A histogram is a graphical representation of the distribution of a dataset, where data is divided into intervals (bins) and the frequency or count of data points falling into each bin is depicted using bars.
Pandas, a powerful data manipulation library in Python, provides extensive features for data analysis, manipulation, and visualization. In this post, we will explore how to leverage Pandas to create and customize histograms.


Pandas is a popular open-source Python library used for data manipulation and analysis. It provides data structures and functions that make working with structured data, such as tabular data (like Excel spreadsheets or SQL tables), easy and intuitive.

To install Pandas, you can use the following command in your command-line interface (such as Terminal or Command Prompt):

pip install pandas

Matplotlib functionalities have been integrated into the pandas library, facilitating their use with dataframes and series. For this reason, you might also need to import the matplotlib library when building charts with Pandas.

This also means that they use the same functions, and if you already know Matplotlib, you'll have no trouble learning plots with Pandas.

import pandas as pd
import matplotlib.pyplot as plt


In order to create graphics with Pandas, we need to use pandas objects: Dataframes and Series. A dataframe can be seen as an Excel table, and a series as a column in that table. This means that we must systematically convert our data into a format used by pandas.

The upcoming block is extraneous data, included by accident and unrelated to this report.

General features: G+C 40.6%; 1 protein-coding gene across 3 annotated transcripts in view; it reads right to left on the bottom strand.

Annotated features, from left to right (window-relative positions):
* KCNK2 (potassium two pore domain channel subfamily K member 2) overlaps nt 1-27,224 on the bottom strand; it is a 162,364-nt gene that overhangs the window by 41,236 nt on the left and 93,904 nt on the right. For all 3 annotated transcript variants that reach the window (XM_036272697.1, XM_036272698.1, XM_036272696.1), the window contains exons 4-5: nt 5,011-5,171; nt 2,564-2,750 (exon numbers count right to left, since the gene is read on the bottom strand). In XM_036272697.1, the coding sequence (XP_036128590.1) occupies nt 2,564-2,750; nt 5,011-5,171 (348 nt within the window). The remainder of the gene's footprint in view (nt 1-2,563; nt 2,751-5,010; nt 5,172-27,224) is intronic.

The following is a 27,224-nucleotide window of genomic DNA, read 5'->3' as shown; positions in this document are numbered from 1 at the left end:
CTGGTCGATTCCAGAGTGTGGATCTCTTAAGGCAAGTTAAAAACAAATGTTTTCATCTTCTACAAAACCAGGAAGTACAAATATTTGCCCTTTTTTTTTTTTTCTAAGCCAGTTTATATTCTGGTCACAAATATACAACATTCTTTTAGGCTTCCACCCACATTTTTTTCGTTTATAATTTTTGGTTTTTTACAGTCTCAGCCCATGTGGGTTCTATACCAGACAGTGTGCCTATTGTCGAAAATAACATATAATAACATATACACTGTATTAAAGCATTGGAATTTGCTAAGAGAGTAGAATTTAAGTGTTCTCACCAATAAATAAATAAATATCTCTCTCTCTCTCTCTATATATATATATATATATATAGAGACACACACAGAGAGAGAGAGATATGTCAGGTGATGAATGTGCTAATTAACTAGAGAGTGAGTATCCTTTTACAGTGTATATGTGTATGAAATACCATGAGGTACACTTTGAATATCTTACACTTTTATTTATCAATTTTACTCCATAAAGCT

Since histograms need quantitative variables, we will get the Gap Minder dataset using the read_csv() function. The data can be accessed using the url below.

url = 'https://raw.githubusercontent.com/holtzy/The-Python-Graph-Gallery/master/static/data/gapminderData.csv'
df = pd.read_csv(url)

Histogram with the hist() function

Once we've opened our dataset, we'll now create the graph. The following displays the distribution of the life expectancy using the hist() function. This is probably one of the shortest ways to display a histogram in Python.


Histogram with the plot() function

We'll now look at how to create a histogram using the plot() function. This function is very general and therefore requires more arguments to be specified when it is called.

The main argument is kind. This specifies the type of chart we want (in our case it's 'hist'). For example, we could have put 'line' for a line chart but not 'scatter' since we need 2 variables for a scatter plot (this will trigger an error).


Histogram with the plot.hist() function

And now we'll look at how to create a histogram using the plot.hist() function. This function is a combination of the previous 2, but is no more complicated.


Going further

This post explains how to create a simple histogram with pandas in 3 different ways.

For more examples of how to create or customize your plots with Pandas, see the pandas section. You may also be interested in how to customize your histograms with Matplotlib and Seaborn.

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